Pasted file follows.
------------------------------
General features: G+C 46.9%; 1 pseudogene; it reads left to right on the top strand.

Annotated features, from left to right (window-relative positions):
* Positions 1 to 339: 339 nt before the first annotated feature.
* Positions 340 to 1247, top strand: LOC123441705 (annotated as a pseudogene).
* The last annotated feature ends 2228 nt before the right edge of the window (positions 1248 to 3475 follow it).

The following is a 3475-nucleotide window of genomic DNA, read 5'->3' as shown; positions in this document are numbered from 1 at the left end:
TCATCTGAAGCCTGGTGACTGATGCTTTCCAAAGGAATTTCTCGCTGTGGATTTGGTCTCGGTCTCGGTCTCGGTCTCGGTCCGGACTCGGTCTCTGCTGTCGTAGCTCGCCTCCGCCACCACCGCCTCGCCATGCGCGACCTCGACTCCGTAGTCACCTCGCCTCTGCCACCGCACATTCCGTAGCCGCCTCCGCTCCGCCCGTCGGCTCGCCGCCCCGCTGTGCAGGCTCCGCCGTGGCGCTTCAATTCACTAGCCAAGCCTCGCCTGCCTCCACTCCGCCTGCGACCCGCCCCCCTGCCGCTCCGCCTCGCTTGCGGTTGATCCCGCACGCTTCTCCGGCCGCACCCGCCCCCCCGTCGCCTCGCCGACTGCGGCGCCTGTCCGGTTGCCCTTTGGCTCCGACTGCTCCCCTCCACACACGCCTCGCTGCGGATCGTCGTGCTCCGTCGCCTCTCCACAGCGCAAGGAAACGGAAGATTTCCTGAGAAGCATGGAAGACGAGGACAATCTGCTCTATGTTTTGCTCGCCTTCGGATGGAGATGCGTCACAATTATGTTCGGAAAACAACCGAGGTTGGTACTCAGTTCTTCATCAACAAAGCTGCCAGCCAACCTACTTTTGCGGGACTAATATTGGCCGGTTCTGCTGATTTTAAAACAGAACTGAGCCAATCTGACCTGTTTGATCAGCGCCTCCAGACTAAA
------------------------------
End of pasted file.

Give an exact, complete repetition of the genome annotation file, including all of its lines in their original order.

General features: G+C 46.9%; 1 pseudogene; it reads left to right on the top strand.

Annotated features, from left to right (window-relative positions):
* Positions 1 to 339: 339 nt before the first annotated feature.
* Positions 340 to 1247, top strand: LOC123441705 (annotated as a pseudogene).
* The last annotated feature ends 2228 nt before the right edge of the window (positions 1248 to 3475 follow it).

The following is a 3475-nucleotide window of genomic DNA, read 5'->3' as shown; positions in this document are numbered from 1 at the left end:
TCATCTGAAGCCTGGTGACTGATGCTTTCCAAAGGAATTTCTCGCTGTGGATTTGGTCTCGGTCTCGGTCTCGGTCTCGGTCCGGACTCGGTCTCTGCTGTCGTAGCTCGCCTCCGCCACCACCGCCTCGCCATGCGCGACCTCGACTCCGTAGTCACCTCGCCTCTGCCACCGCACATTCCGTAGCCGCCTCCGCTCCGCCCGTCGGCTCGCCGCCCCGCTGTGCAGGCTCCGCCGTGGCGCTTCAATTCACTAGCCAAGCCTCGCCTGCCTCCACTCCGCCTGCGACCCGCCCCCCTGCCGCTCCGCCTCGCTTGCGGTTGATCCCGCACGCTTCTCCGGCCGCACCCGCCCCCCCGTCGCCTCGCCGACTGCGGCGCCTGTCCGGTTGCCCTTTGGCTCCGACTGCTCCCCTCCACACACGCCTCGCTGCGGATCGTCGTGCTCCGTCGCCTCTCCACAGCGCAAGGAAACGGAAGATTTCCTGAGAAGCATGGAAGACGAGGACAATCTGCTCTATGTTTTGCTCGCCTTCGGATGGAGATGCGTCACAATTATGTTCGGAAAACAACCGAGGTTGGTACTCAGTTCTTCATCAACAAAGCTGCCAGCCAACCTACTTTTGCGGGACTAATATTGGCCGGTTCTGCTGATTTTAAAACAGAACTGAGCCAATCTGACCTGTTTGATCAGCGCCTCCAGACTAAA